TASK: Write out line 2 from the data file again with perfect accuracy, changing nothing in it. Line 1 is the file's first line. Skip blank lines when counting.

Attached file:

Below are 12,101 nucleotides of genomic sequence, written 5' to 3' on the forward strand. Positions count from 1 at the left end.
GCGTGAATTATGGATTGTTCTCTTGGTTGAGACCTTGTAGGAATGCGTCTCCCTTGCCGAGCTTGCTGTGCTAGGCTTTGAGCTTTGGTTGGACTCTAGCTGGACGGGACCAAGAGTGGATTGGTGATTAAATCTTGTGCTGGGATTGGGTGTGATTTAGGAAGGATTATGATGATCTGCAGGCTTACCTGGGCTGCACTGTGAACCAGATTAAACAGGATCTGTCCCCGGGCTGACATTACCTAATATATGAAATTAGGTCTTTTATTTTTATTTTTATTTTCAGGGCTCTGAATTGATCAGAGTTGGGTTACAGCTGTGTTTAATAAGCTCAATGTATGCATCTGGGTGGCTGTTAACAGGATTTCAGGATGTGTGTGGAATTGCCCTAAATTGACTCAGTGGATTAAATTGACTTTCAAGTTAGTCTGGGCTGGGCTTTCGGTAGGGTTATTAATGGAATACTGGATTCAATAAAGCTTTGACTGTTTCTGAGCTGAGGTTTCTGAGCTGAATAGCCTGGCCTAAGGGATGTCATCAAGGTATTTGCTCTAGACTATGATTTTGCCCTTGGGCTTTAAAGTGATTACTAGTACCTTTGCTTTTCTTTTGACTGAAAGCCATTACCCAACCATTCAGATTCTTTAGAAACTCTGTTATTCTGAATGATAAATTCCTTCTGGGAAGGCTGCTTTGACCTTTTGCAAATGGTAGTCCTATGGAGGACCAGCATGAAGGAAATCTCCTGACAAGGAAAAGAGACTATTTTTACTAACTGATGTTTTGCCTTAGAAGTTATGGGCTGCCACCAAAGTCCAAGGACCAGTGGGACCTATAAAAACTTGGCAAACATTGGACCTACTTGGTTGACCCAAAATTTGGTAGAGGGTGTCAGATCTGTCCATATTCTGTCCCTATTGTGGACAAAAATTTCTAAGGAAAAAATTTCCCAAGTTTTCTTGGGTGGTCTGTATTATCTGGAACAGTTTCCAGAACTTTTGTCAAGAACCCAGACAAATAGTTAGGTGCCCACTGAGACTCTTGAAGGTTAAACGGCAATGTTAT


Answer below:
GCGTGAATTATGGATTGTTCTCTTGGTTGAGACCTTGTAGGAATGCGTCTCCCTTGCCGAGCTTGCTGTGCTAGGCTTTGAGCTTTGGTTGGACTCTAGCTGGACGGGACCAAGAGTGGATTGGTGATTAAATCTTGTGCTGGGATTGGGTGTGATTTAGGAAGGATTATGATGATCTGCAGGCTTACCTGGGCTGCACTGTGAACCAGATTAAACAGGATCTGTCCCCGGGCTGACATTACCTAATATATGAAATTAGGTCTTTTATTTTTATTTTTATTTTCAGGGCTCTGAATTGATCAGAGTTGGGTTACAGCTGTGTTTAATAAGCTCAATGTATGCATCTGGGTGGCTGTTAACAGGATTTCAGGATGTGTGTGGAATTGCCCTAAATTGACTCAGTGGATTAAATTGACTTTCAAGTTAGTCTGGGCTGGGCTTTCGGTAGGGTTATTAATGGAATACTGGATTCAATAAAGCTTTGACTGTTTCTGAGCTGAGGTTTCTGAGCTGAATAGCCTGGCCTAAGGGATGTCATCAAGGTATTTGCTCTAGACTATGATTTTGCCCTTGGGCTTTAAAGTGATTACTAGTACCTTTGCTTTTCTTTTGACTGAAAGCCATTACCCAACCATTCAGATTCTTTAGAAACTCTGTTATTCTGAATGATAAATTCCTTCTGGGAAGGCTGCTTTGACCTTTTGCAAATGGTAGTCCTATGGAGGACCAGCATGAAGGAAATCTCCTGACAAGGAAAAGAGACTATTTTTACTAACTGATGTTTTGCCTTAGAAGTTATGGGCTGCCACCAAAGTCCAAGGACCAGTGGGACCTATAAAAACTTGGCAAACATTGGACCTACTTGGTTGACCCAAAATTTGGTAGAGGGTGTCAGATCTGTCCATATTCTGTCCCTATTGTGGACAAAAATTTCTAAGGAAAAAATTTCCCAAGTTTTCTTGGGTGGTCTGTATTATCTGGAACAGTTTCCAGAACTTTTGTCAAGAACCCAGACAAATAGTTAGGTGCCCACTGAGACTCTTGAAGGTTAAACGGCAATGTTAT